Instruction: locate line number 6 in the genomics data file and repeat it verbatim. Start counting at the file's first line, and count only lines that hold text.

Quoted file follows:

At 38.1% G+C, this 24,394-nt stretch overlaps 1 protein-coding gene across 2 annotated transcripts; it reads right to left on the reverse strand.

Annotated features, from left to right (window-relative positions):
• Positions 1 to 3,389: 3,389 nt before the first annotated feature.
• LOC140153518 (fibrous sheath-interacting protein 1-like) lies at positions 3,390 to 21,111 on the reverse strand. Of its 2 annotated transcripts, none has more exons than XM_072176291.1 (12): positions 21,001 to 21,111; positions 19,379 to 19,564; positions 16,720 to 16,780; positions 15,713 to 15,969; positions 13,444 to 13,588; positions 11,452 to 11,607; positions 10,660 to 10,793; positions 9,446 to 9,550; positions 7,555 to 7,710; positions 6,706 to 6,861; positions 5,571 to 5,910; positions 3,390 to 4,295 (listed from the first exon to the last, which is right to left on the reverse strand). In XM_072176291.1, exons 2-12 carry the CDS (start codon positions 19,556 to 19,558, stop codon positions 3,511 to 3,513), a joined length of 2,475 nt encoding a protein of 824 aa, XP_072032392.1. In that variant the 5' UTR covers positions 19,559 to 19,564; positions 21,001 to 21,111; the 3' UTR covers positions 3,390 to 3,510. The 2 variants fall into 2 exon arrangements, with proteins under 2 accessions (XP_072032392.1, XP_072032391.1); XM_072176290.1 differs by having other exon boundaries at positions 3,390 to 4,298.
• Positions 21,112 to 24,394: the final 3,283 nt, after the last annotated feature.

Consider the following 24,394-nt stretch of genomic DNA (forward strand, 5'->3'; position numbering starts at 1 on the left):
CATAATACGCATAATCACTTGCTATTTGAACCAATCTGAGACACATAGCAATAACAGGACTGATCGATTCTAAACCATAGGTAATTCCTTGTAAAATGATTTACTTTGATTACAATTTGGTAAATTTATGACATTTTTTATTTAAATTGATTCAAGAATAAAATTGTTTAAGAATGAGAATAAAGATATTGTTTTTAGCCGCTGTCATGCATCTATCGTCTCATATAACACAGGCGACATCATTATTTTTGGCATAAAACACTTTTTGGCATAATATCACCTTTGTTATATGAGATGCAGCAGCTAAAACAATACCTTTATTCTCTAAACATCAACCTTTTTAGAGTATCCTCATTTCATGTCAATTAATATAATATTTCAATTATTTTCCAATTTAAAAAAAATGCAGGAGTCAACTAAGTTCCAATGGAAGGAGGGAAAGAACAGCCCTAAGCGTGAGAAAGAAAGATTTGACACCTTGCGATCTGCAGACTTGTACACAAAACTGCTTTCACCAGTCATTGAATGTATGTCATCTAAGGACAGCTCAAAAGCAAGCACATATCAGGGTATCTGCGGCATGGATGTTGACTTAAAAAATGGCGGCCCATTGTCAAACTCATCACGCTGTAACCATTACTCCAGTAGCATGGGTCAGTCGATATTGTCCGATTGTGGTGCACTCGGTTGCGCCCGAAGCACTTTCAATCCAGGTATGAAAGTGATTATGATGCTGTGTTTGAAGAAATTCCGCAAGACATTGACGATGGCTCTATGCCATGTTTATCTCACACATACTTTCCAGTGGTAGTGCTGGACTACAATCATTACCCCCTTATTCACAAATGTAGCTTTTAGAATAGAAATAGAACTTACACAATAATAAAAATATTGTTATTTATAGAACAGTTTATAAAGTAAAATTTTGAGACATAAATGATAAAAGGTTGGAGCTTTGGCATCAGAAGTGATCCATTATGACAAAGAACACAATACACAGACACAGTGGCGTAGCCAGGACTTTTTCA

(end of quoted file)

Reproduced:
Consider the following 24,394-nt stretch of genomic DNA (forward strand, 5'->3'; position numbering starts at 1 on the left):